9 Things You Need To Know Today (October 15)

1. Can this indie athleisure label compete with the big boys?

The latest indie brand to attract investor attention is Outdoor Voices, which announced yesterday that it’s raising $7 million in venture funding in a round led by General Catalyst. (BoF)

2. This woman is planning the first Native American birthing center.

A certified nurse midwife wants to create more birthing options for Native American families. (Cosmo)

3. Spring might start arriving three weeks earlier!

While this might sound like a good thing in the dead of winter, a recent study suggests that due to global warming, spring arriving earlier over the next century will have a serious impact on wildlife. (NBC News)

4. The placebo effect makes for better athletes.

Runners in a study improved their performance after being injected with what they were told was a legal form of a drug used for doping — but it was really just saltwater. (NYT)

5. New documentary tells the story of an MMA fighter with Down syndrome.

A new Guardian documentary follows Garrett Holeve, a 26-year-old MMA (mixed martial arts) fighter with Down syndrome, on his journey to compete in the sport he loves. About 125,000 people have signed his Change.org petition, calling on the Florida State Boxing Commission to allow him to fight in sanctioned matches. “I deserve and need an equal opportunity,” it reads. (The Guardian)

6. Coke and Pepsi are competing to invest in Chobani.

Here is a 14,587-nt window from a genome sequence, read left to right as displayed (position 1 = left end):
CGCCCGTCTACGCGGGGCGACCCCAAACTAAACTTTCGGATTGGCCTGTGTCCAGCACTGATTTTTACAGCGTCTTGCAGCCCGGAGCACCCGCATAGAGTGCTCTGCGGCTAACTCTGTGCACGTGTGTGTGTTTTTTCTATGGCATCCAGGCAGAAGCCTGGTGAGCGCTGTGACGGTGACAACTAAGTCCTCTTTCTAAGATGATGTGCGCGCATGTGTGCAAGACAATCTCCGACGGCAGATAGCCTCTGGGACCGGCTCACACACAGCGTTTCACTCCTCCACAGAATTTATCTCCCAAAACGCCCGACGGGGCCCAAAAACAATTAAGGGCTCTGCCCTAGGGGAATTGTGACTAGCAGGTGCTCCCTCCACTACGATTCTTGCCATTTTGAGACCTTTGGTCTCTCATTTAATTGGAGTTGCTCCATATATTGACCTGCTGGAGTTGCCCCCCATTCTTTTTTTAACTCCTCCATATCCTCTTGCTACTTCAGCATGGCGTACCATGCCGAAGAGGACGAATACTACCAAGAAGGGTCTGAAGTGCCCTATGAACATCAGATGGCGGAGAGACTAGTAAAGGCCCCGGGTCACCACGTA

Reportedly the deal could value the Greek yogurt maker at as high as $3 billion. Yogurt is big business! (Reuters)

7. A look inside New York City's first underground park.

It’s not an urban sci-fi fantasy: Someone is actually building a leafy underground park below Delancey Street on Manhattan’s Lower East Side. The Lowline is a plan to turn an abandoned trolley terminal there into a public green space, using special technology that pipes in sunlight beneath the street’s surface. (Bloomberg)

8. What a city would look like if it was designed for only bikes and not cars!

The more that bike lanes multiply in cities, from New York to São Paulo, the more people ride. Over the past decade, bike commuting in the U.S. has grown 62 percent. But it's still a tiny fraction of overall transportation. In order to really get people out of cars, a group of Australian designers thinks we need to fully redesign cities — including the way we make buildings. (Fast Co. Exist)

9. I am training for a marathon, so why am I getting fat?

"I ran 6 miles this morning, I’ll run 5 tomorrow, and on Saturday morning I’ll run 20. I’m running the New York City Marathon next month, and this training schedule, by the way, is about as chill as marathon training schedules ever get. Still, it’s a lot of miles. And so you would think all of this running must come with the happy side effect of some substantial weight loss, wouldn’t you? I would, too, and yet this is not at all what has happened." — Melissa Dahl (Science of Us)

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